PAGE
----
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This epic volume—third in a five-volume history of World War I from the eyewitness perspective of a highly-placed political insider—details Winston S. Churchill’s development of the Ten Year Rule, which gave the treasury unprecedented power over financial, foreign, and strategic policy for years to come. In March 1916, Churchill returned to England to speak once more in the House of Commons. Appointed first Minister of Munitions, then later Secretary of State for War and Secretary of State for Air, Churchill was in a prime position to observe and document the violent end of World War I.
This volume gives context for the events that came before Churchill’s return, including the intense battles of Jutland and Verdun. And it provides a rare perspective in the unbiased observances of a political leader with a journalist’s eye for the truth and a historian’s sense of significance—qualities which helped earn him a Nobel Prize in Literature in 1953.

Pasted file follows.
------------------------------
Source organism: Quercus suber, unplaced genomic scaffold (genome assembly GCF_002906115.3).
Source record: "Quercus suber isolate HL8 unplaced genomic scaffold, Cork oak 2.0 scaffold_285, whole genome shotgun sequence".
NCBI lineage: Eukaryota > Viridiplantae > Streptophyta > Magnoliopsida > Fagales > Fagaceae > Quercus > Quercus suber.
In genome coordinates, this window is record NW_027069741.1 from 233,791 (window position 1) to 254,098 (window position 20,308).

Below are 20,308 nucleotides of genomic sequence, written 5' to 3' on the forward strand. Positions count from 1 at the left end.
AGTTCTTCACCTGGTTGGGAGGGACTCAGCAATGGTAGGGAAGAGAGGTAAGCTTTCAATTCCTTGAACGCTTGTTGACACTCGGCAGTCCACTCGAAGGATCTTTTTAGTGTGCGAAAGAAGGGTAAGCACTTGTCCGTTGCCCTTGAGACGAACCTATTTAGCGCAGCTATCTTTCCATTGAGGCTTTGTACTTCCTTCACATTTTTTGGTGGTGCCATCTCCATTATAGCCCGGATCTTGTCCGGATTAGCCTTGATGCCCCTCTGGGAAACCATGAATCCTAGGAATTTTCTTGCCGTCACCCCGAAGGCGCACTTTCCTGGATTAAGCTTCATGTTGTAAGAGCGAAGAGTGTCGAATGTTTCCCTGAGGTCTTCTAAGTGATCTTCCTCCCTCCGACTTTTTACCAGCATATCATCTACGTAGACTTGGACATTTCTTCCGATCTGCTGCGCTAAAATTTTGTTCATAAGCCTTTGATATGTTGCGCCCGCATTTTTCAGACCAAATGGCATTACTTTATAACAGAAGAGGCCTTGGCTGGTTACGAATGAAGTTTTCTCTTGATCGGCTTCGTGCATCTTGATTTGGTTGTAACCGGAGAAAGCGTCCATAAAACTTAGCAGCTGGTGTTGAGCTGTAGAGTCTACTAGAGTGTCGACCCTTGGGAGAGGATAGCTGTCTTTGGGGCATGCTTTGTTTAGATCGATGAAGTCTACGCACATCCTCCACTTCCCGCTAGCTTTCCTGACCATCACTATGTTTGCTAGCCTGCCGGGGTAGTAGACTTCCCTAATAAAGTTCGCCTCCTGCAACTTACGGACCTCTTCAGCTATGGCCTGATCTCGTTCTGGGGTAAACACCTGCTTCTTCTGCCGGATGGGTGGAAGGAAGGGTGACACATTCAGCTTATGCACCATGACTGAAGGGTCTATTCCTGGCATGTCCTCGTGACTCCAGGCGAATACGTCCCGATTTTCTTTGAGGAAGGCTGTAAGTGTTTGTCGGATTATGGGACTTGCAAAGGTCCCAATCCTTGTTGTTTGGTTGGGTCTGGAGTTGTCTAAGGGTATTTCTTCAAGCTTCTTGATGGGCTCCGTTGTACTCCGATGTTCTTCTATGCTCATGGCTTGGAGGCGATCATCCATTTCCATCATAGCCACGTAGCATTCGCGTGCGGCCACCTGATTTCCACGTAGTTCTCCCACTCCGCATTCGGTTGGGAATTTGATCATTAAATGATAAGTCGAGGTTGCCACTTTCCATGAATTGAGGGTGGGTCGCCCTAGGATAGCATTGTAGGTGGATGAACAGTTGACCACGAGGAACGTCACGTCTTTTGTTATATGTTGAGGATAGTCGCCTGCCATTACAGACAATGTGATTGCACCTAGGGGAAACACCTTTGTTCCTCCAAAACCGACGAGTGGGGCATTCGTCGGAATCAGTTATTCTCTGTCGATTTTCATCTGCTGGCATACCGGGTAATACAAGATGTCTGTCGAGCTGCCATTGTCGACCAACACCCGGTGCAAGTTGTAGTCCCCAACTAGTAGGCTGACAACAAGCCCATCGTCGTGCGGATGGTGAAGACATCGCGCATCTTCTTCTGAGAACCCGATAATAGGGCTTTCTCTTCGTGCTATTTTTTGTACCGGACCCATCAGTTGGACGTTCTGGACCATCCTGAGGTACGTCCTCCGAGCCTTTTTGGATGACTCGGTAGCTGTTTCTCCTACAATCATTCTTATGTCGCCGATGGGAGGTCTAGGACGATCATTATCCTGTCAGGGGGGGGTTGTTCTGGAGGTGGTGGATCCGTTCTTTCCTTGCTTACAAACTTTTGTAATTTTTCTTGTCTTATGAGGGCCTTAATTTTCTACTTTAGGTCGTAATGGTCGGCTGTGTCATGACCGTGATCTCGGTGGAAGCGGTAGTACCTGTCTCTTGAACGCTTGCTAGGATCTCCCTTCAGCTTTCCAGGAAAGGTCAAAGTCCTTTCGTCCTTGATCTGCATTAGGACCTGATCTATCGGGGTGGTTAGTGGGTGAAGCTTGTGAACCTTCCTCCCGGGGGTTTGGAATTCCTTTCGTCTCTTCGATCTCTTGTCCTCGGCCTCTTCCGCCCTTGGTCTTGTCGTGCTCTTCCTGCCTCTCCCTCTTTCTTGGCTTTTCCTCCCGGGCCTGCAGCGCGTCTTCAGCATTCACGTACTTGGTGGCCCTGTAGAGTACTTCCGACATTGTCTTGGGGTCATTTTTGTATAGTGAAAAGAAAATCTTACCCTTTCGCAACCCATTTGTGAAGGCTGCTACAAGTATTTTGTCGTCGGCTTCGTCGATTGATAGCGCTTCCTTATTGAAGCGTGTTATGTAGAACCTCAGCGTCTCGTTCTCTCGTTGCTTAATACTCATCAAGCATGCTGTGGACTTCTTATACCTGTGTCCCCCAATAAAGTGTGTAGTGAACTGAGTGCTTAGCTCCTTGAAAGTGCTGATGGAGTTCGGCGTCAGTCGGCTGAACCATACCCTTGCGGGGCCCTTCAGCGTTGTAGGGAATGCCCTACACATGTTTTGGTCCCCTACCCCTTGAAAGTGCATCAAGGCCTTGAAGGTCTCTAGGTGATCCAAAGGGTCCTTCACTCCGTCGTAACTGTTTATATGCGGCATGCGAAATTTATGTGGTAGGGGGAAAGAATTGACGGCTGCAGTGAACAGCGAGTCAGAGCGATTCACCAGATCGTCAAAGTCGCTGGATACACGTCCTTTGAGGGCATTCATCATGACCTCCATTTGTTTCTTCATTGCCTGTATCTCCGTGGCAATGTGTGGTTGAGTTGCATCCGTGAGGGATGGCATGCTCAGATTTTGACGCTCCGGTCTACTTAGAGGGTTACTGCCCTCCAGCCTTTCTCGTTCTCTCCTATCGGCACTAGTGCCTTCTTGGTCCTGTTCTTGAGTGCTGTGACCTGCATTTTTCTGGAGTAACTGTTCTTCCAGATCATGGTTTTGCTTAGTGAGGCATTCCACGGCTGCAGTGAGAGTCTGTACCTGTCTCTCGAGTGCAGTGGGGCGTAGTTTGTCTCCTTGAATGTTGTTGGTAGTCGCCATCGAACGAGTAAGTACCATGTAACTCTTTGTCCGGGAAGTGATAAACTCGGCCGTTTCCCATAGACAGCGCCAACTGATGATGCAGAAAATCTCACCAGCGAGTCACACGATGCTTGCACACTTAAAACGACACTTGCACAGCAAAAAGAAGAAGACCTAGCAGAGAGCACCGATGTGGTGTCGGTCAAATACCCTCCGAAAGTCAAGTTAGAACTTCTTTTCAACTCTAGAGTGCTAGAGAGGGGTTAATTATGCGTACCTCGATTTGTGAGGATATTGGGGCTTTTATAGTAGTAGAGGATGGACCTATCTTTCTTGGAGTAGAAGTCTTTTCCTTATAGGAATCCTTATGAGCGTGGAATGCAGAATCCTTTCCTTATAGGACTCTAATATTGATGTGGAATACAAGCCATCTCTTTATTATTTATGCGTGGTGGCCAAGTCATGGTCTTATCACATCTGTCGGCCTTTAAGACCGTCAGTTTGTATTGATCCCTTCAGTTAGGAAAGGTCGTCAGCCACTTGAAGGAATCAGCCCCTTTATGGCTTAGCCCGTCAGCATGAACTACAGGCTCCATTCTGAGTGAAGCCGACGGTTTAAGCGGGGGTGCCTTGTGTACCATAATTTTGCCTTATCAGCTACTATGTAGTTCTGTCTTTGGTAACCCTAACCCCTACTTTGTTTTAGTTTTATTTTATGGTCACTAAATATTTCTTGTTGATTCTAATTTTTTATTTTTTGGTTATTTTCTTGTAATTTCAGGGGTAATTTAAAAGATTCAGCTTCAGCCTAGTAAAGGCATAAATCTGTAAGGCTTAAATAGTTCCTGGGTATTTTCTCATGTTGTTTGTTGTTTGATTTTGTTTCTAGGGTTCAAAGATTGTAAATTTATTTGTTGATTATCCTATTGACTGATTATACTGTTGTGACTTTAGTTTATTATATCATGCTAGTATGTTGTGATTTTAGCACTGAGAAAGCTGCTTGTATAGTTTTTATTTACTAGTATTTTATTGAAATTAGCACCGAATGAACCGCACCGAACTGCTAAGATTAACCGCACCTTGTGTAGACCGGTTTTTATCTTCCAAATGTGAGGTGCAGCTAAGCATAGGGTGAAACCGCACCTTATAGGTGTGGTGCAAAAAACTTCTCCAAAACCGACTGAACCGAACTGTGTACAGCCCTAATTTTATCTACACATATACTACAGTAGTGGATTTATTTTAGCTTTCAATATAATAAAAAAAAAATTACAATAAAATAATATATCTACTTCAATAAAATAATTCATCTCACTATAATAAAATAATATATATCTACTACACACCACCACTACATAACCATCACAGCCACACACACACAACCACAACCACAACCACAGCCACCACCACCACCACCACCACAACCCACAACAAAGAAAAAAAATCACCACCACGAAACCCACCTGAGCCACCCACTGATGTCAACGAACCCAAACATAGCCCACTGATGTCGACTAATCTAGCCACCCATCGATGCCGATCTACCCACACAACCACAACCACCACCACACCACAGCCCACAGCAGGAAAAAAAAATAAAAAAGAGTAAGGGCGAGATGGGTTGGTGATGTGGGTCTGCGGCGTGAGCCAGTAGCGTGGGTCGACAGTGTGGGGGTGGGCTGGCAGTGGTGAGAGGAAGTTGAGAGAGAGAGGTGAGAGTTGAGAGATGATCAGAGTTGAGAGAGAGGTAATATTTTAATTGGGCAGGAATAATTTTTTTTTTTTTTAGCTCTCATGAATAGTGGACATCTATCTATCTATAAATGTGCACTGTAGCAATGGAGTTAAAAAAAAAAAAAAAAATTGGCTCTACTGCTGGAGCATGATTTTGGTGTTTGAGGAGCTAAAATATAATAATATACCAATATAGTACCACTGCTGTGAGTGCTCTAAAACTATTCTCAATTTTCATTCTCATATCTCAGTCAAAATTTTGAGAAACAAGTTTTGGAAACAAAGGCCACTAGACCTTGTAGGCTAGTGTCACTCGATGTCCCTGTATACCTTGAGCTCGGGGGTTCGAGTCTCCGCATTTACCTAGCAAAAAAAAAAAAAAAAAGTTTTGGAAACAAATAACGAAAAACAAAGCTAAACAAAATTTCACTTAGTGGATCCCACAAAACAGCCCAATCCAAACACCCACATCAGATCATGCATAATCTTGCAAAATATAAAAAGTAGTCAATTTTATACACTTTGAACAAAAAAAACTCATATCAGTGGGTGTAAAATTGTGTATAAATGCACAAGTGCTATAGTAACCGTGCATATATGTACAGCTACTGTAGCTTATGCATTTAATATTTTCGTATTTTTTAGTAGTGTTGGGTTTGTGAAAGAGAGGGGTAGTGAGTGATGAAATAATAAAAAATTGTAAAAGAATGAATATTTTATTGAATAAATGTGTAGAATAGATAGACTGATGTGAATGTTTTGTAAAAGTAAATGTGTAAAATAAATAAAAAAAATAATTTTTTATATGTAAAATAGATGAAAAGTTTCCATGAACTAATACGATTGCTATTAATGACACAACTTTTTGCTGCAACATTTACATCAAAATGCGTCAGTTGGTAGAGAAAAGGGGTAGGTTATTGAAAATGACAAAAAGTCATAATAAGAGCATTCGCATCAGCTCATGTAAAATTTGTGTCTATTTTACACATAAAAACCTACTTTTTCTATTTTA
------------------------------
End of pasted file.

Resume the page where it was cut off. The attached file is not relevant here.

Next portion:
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THE HIGH COMMAND
Europe Gripped in the Vice — General Michel's Report of 1911 — His Dismissal — Joffre Succeeds — His Stability and Impartiality — His Miscalculations — The First Disasters — Galliéni and the Marne — Victory and Reproach — Galliéni and Joffre — Galliéni, Minister of War — France and the Joffre Legend — Sir John French recalled — The new Commander-in-Chief — His Credentials — Decline in Lord Kitchener's Authority — His Just Fame.
The New Year's light of 1916 rising upon a frantic and miserable world revealed in its full extent the immense battlefield to which Europe was reduced and on which the noblest nations of Christendom mingled in murderous confusion. It was now certain that the struggle would be prolonged to an annihilating conclusion. The enormous forces on either side were so well matched that the injuries they must suffer and inflict in their struggles were immeasurable. There was no escape. All the combatants in both combinations were gripped in a vice from which no single State could extricate itself.